“Scopus has added 5 million pre-1996 articles and over 93 million references – and we’re not even half-way
Submitted by Pierre van Doorn
on Thu, 11/26/2015 – 16:06
As of this week, Scopus has added 5 million pre-1996 records including over 93 million references to the database. This has been done in two ways: by adding pre-1996 cited references to existing articles in Scopus and by adding article back files, including their cited references, coming from archives from various publishers, going back to 1970.
This milestone is the result of the ongoing Scopus Cited Reference Expansion Program initiated in March 2014 that aims to include cited references in Scopus going back to 1970 for pre-1996 content. The goal of this expansion program is to further enhance the ability for Scopus users to perform long-term, extensive bibliometric and historic trend analyses – and to enhance and further complete the h-index for researchers who published pre-1996.
Archives already completed include the following publishers: Lippincott Williams & Wilkins, American Society of Civil Engineers (ASCE). American Physical Society (APS), Karger Publishers, Royal Society of Chemistry (RSC), Springer, American Medical Association (AMA), Inderscience and Elsevier.
Additional archives currently in process include: Wiley Blackwell, BioMedCentral (BMC), Taylor & Francis, Oxford University Press, Society of Automotive Engineers International, (SAE), Walter de Gruyter, Institute of Electrical and Electronics Engineers (IEEE), Institute of Physics (IoP), Brill Publishers, Sage, Emerald Group Publishing, Association for Computing Machinery (ACM) and the American Geophysical Union (AGU).
We will keep you updated on the progress of this Expansion Program, and make sure to follow this blog or our Twitter account to stay up to date.”
A very complimentary review by –J. N. Jeffryes, University of Minnesota
“Scopus’s nearest competitor is Web of Sciencehttp://thomsonreuters.com/thomson-reuters-web-of-science/(CH, Jan’11, 48-2436), and the two tools remain somewhat complementary. For post-1996 information, Scopus comes off as the more impressive of the two with its advanced citation analysis visualizations, wider inclusion of conference papers, and adoption of alternative impact metrics. Because the citation counts and h index calculations go back only to 1996, Web of Science has the historical edge. In the areas of interface design and record readability, Scopus is the stronger tool. It provides an intuitive search format to explore an impressively broad base of research; if the depth of coverage were expanded (or as 1996 becomes more distant), this tool would become even more valuable. Even as it is today, it is a very valuable resource for academic and professional libraries. Summing Up: Highly recommended. Upper-division undergraduates and above”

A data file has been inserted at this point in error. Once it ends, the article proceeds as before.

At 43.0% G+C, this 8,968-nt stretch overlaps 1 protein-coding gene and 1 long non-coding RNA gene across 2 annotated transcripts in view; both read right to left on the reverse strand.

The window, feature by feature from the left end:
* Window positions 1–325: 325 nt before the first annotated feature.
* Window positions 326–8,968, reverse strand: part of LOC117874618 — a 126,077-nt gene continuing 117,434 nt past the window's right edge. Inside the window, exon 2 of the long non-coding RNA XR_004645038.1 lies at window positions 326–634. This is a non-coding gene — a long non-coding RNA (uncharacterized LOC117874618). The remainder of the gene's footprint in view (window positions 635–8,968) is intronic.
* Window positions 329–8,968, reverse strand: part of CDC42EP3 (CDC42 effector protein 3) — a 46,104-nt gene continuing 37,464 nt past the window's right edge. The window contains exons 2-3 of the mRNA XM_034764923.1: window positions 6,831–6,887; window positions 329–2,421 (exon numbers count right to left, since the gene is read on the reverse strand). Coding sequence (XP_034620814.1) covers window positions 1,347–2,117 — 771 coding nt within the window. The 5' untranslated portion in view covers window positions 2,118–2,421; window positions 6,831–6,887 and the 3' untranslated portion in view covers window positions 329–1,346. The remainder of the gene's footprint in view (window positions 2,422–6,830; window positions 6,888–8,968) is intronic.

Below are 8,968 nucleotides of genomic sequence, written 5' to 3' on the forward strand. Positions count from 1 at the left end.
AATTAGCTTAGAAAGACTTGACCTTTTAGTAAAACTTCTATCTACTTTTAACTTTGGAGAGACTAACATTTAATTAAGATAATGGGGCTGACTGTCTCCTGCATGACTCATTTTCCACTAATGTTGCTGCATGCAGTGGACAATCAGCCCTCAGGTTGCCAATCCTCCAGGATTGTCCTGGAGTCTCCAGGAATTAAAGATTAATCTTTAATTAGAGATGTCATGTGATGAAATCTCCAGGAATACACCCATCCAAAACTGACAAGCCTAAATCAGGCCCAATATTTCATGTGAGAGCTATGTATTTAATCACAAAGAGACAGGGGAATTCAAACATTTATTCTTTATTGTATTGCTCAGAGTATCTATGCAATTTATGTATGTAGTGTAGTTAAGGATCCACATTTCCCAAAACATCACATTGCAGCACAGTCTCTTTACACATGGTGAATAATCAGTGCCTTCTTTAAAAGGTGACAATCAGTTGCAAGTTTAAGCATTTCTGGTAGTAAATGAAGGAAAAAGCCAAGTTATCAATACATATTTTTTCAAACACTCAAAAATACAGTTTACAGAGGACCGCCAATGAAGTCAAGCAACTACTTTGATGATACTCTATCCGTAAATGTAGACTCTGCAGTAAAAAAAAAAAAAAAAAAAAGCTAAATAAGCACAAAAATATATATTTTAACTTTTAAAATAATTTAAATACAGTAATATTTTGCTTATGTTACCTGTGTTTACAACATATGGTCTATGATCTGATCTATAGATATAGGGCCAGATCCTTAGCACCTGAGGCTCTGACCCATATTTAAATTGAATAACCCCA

The complete review is here: http://www.cro3.org/content/52/05/52-2504.full
Elsevier is now offering an automatic, free service to authors: By publishing in an Elsevier journal, the author will be notified, when his/her article has been cited when the citing articles have been indexed in Scopus. (Self-citations are not included.)
A broader, similar service is been available to all Scopus subscribers, of which Princeton is one. On every page that displays an article’s bibliographic data and abstract, there is a link at the right that allows for subscribing to a citation alert.
Notice came via Knowledgespeak Newsletter, Jan. 30, 2009.
Abstracting and indexing database Scopus, part of STM publisher Elsevier, Netherlands, has announced that it has added ‘Articles-in-Press’ (AiP), abstracts of accepted research papers published prior to being printed, from journals produced by Karger Medical and Scientific Publishers, and Nature Publishing Group (NPG). Later this year, AiPs from BioMed Central and IEEE will also be available. Scopus previously offered access to AiPs from Elsevier and Springer that included 2500 titles. This number will now rise to about 3000.
Scopus AiP abstracts are citable and precede the final published, printed version by up-to-four months, significantly accelerating the knowledge discovery process for researchers. Researchers will gain access to the full-text by linking from Scopus to the publishers’ digital library. This early access provides greater connectivity to the current state of research in a range of fields, as well as a more timely method for evaluating the output of authors and institutions.
Since AiPs are posted online either as an accepted manuscript or online publication (according to each publisher’s release policy), they may still be subject to changes and/or corrections by the author or publisher. Scopus clearly labels AiPs as such so researchers are aware that an updated abstract will be made available once the papers are in print."